Betta St. John, who portrayed the lovely island girl Lita in the original Broadway production of South Pacific and starred as a princess alongside Cary Grant and Deborah Kerr in the MGM romantic comedy Dream Wife, has died. She was 93.
St. John died June 23 of natural causes at an assisted living facility in Brighton, England, her son, TV producer Roger Grant, told The Hollywood Reporter.
The California native played one of the survivors of an airline crash, who is chased by a crocodile in Tarzan and the Lost Safari (1957) — the first Tarzan film in 15 years and the first one in color — and then returned for Tarzan the Magnificent (1960). Both films starred Gordon Scott as the King of the Jungle.
St. John also starred with Stewart Granger, Ann Blyth and Robert Taylor in All the Brothers Were Valiant (1953); with Victor Mature, Piper Laurie and Vincent Price in the 3-D adventure Dangerous Mission (1954); and with Arthur Kennedy in Edgar G. Ulmer’s The Naked Dawn (1955).
At age 10, she sang and made her onscreen debut in Destry Rides Again (1939), starring Marlene Dietrich and Jimmy Stewart.
St. John had what she called “her first grown-up movie part” when she portrayed Tarji, a Middle Eastern princess who becomes engaged to businessman Clemson Reade (Grant) after he foolishly splits with his fiancé (Kerr), in Dream Wife (1953), directed and co-written by Sidney Sheldon.
The actress, who was married to late English actor-singer Peter Grant, lived in London over the years and made several movies in the U.K., including the Christopher Lee-starring horror films Corridors of Blood (1958), also featuring Boris Karloff, and Horror Hotel (1960).
“My last film, Horror Hotel, was sort of an embarrassment because I didn’t like horror movies,” she said in a 2008 interview. “But I’m glad I did it because, apparently, it’s a cult film and very good in its way.”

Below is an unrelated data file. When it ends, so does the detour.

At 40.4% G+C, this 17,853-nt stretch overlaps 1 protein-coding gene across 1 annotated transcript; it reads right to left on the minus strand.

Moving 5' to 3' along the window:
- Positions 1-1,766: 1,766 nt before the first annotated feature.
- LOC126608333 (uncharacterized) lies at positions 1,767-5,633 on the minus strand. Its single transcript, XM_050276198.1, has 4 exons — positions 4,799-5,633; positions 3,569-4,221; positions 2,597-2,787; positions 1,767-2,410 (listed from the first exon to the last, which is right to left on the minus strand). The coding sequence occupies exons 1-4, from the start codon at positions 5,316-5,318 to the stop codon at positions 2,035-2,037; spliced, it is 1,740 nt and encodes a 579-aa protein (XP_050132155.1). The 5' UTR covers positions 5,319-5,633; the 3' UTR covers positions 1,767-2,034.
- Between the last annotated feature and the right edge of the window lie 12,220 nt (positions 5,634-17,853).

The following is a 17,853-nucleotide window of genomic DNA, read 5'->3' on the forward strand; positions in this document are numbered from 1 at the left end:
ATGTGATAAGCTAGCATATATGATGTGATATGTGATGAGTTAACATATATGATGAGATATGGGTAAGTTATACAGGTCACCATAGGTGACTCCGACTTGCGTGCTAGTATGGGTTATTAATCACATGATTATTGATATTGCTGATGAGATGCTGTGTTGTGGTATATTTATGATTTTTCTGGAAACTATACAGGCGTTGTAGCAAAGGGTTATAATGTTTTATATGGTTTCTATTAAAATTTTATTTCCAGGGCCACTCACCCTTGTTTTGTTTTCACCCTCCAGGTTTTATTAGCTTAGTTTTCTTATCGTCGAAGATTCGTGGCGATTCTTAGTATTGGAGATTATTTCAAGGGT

Betty Jean Striegler was born on Nov. 26, 1929, in Hawthorne, California. Her father, George, was an electrician; her mother, May, put her in theatrical school on Saturdays starting at age 7. She learned “dancing, singing and all the bits you do at an early age,” she recalled. “If the studios needed children, they contacted the theatrical schools.”
She landed her first job in Destry Rides Again, where she sat in the back of a moving wagon and sang “Little Joe, the Wrangler,” which Dietrich had performed earlier in the classic Western. She was hired to play Dietrich’s Frenchy as a child, but most of her lines were cut.
St. John passed on a minor part in The Wizard of Oz (1939) because her family was going on vacation, but she did make an Our Gang short in 1940, then showed up in Merle Oberon’s Lydia (1941) and Jane Eyre (1943), starring Orson Welles and Joan Fontaine.
Discovered by scouts for Richard Rodgers and Oscar Hammerstein II, St. John — still a sophomore in high school — and her mom boarded a train and headed to New York. On her 16th birthday, she took the stage in Carousel — it was only Rodgers & Hammerstein’s second musical, after Oklahoma! — as the daughter Louise. She then continued with the show’s touring company.
In 1949, she originated the role of the innocent Liat alongside Mary Martin and Ezio Pinza in the wildly anticipated South Pacific, performing “Happy Talk” with hand gestures as Bloody Mary (Juanita Hall) sang the memorable show tune. (France Nuyen portrayed Lita in the 1958 movie adaptation at Fox.)
After New York, she went with South Pacific in 1951 to the West End, where Englishman Peter Grant played her leading man in the role of Lieutenant Joe Cable (Martin and her son, Larry Hagman, were in the production, too).
She and Grant married in November 1952 and were together until his death from cancer in 1992 at age 69.
In the trailer for Dream Wife, St. John is nicely billed as “the Screen’s New Dream Girl … the ‘Happy Talk’ Girl of the Stage Hit South Pacific.”
She appeared as a disabled woman in the CinemaScope epic The Robe in 1953, then made four films that reached theaters the next year: Dangerous Mission, the musical The Student Prince (as another foreign princess), The Law vs. Billy the Kid and The Saracen Blade, the last two directed by William Castle.
Her big-screen résumé also included Alias John Preston (1955), High Tide at Noon (1957) and The Snorkel (1958).
St. John quit acting in the early ’60s. “I thought my career was long enough, and I didn’t feel I was giving up very much at that point,” she said. “But I gave it up mainly because I wanted to stay home and raise the children, and my family was much more important to me.
“Very few actors, even if they’re extremely successful, can keep a family and marriage together, with a good career going, too. By that time, I had come to terms that I didn’t have the kind of acting ability that would keep on going forever.”
She was inducted into the Hawthorne Hall of Fame in 2019 and spent the past four years living full-time in England.
In addition to her son, survivors include her daughters, Karen and Deanna, and her grandchildren, Kristen, Matt, Drew and Michael.